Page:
In re J.L., 264 N.C. App. 408 (2019)

Affirmed in Part
Vacated and Remanded in Part
  • Facts: After filing a petition alleging neglect and dependency, DSS obtained nonsecure custody of a newborn and placed the child with Mr. and Mrs. C (foster parents). After adjudication, the initial disposition continued custody with DSS, who continued the child’s placement with Mr. and Mrs. C. In a permanency planning order, custody with DSS continued (as did DSS’s placement with Mr. and Mrs. C); reunification efforts with mom were ceased; and a primary plan of guardianship with a court-approved caretaker and secondary plan of adoption was ordered. Mother’s visitation was ordered for one hour of supervised visits/month. At a subsequent permanency planning hearing, DSS and the GAL recommended a change in placement to foster parents who had adopted two of the child’s older half-siblings. Although not parties, Mr. and Mrs. C as the current placement provider testified, and the court permitted their counsel to facilitate their testimony on direct examination. Two experts testified. The expert procured by Mr. and Mrs. C and called by the child’s GAL attorney advocate was directly examined by Mr. and Mrs. C’s counsel. The permanency planning order awarded guardianship to Mr. and Mrs. C. and ordered that mom have no in-person visits with the child but could have telephonic communication that was monitored by Mr. and Mrs. C. Respondent mother appeals.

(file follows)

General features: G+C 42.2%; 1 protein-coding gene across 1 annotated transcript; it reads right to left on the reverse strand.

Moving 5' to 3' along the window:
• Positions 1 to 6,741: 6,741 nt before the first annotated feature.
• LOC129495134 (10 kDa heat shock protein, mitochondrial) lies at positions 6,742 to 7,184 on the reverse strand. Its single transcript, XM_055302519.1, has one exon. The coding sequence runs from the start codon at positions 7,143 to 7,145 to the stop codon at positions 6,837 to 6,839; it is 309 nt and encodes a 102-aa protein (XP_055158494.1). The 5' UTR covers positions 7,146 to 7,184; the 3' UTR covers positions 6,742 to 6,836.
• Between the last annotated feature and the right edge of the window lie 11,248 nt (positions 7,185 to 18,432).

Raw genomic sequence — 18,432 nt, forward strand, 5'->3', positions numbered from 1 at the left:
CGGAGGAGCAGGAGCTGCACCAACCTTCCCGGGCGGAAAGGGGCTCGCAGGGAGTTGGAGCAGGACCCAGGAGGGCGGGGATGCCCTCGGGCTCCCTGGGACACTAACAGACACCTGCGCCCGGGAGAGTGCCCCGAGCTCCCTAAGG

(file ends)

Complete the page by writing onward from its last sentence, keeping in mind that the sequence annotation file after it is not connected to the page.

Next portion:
• Role of foster parents and their attorney. With limited exceptions, a foster parent is not a party to the action but the court is statutorily required to consider information from any person providing care for the juvenile and any other person that aids in the court’s review. G.S. 7B-401.1(e1), (h); -906.1(c). “The trial judge has inherent authority to supervise and control trial proceedings. The manner of the presentation of the evidence is largely within the sound discretion of the trial judge and his control of a case will not disturbed absent a manifest abuse of discretion.” Sl. Op. at 10 (citation omitted). Mother did not show an abuse of discretion when the court permitted Mr. and Mrs. C’s counsel to (1) facilitate their testimony by direct examination and (2) as requested by the child’s GAL attorney advocate conduct the direct and redirect of the expert witness. Mr. and Mrs. C were not permitted to intervene, and their counsel did not present other witnesses, introduce exhibits, cross-examine witnesses, make objections, or present closing arguments as a party is permitted to do. “This holding is limited to the specific facts of this case.” Sl. Op. at 12.
Abuse, Neglect, Dependency
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